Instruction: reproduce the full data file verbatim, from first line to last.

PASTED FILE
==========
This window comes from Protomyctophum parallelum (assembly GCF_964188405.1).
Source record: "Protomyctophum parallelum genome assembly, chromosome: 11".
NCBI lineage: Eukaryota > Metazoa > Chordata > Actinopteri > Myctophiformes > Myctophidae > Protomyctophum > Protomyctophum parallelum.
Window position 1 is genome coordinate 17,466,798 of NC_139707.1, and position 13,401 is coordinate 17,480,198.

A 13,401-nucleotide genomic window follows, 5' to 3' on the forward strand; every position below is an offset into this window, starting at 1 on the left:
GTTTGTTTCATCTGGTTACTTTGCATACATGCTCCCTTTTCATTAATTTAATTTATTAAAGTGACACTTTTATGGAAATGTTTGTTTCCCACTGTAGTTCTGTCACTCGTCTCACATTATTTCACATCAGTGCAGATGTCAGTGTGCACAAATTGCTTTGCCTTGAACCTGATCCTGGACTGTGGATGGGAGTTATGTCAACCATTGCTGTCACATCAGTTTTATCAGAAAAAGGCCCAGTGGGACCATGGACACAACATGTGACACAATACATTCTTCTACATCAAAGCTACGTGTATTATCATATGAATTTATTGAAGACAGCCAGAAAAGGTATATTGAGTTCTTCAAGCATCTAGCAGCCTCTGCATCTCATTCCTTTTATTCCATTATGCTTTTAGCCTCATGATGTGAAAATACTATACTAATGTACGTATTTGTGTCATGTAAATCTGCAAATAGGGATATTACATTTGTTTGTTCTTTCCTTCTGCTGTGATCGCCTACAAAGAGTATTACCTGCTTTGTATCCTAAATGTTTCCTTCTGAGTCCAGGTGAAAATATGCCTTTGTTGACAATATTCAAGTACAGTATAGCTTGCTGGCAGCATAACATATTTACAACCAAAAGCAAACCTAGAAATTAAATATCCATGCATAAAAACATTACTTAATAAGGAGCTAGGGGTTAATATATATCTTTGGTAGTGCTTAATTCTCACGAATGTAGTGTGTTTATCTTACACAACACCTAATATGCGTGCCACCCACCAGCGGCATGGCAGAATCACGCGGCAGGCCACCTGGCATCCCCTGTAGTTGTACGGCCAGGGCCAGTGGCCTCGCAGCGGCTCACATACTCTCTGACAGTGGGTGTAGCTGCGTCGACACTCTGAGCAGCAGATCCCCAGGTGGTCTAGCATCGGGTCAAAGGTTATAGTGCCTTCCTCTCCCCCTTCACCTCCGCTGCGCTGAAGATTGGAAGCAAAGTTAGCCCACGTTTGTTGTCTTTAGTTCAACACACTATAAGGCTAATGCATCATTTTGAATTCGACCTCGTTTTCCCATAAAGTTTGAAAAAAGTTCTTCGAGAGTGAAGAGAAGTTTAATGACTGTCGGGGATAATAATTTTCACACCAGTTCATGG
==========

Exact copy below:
This window comes from Protomyctophum parallelum (assembly GCF_964188405.1).
Source record: "Protomyctophum parallelum genome assembly, chromosome: 11".
NCBI lineage: Eukaryota > Metazoa > Chordata > Actinopteri > Myctophiformes > Myctophidae > Protomyctophum > Protomyctophum parallelum.
Window position 1 is genome coordinate 17,466,798 of NC_139707.1, and position 13,401 is coordinate 17,480,198.

A 13,401-nucleotide genomic window follows, 5' to 3' on the forward strand; every position below is an offset into this window, starting at 1 on the left:
GTTTGTTTCATCTGGTTACTTTGCATACATGCTCCCTTTTCATTAATTTAATTTATTAAAGTGACACTTTTATGGAAATGTTTGTTTCCCACTGTAGTTCTGTCACTCGTCTCACATTATTTCACATCAGTGCAGATGTCAGTGTGCACAAATTGCTTTGCCTTGAACCTGATCCTGGACTGTGGATGGGAGTTATGTCAACCATTGCTGTCACATCAGTTTTATCAGAAAAAGGCCCAGTGGGACCATGGACACAACATGTGACACAATACATTCTTCTACATCAAAGCTACGTGTATTATCATATGAATTTATTGAAGACAGCCAGAAAAGGTATATTGAGTTCTTCAAGCATCTAGCAGCCTCTGCATCTCATTCCTTTTATTCCATTATGCTTTTAGCCTCATGATGTGAAAATACTATACTAATGTACGTATTTGTGTCATGTAAATCTGCAAATAGGGATATTACATTTGTTTGTTCTTTCCTTCTGCTGTGATCGCCTACAAAGAGTATTACCTGCTTTGTATCCTAAATGTTTCCTTCTGAGTCCAGGTGAAAATATGCCTTTGTTGACAATATTCAAGTACAGTATAGCTTGCTGGCAGCATAACATATTTACAACCAAAAGCAAACCTAGAAATTAAATATCCATGCATAAAAACATTACTTAATAAGGAGCTAGGGGTTAATATATATCTTTGGTAGTGCTTAATTCTCACGAATGTAGTGTGTTTATCTTACACAACACCTAATATGCGTGCCACCCACCAGCGGCATGGCAGAATCACGCGGCAGGCCACCTGGCATCCCCTGTAGTTGTACGGCCAGGGCCAGTGGCCTCGCAGCGGCTCACATACTCTCTGACAGTGGGTGTAGCTGCGTCGACACTCTGAGCAGCAGATCCCCAGGTGGTCTAGCATCGGGTCAAAGGTTATAGTGCCTTCCTCTCCCCCTTCACCTCCGCTGCGCTGAAGATTGGAAGCAAAGTTAGCCCACGTTTGTTGTCTTTAGTTCAACACACTATAAGGCTAATGCATCATTTTGAATTCGACCTCGTTTTCCCATAAAGTTTGAAAAAAGTTCTTCGAGAGTGAAGAGAAGTTTAATGACTGTCGGGGATAATAATTTTCACACCAGTTCATGG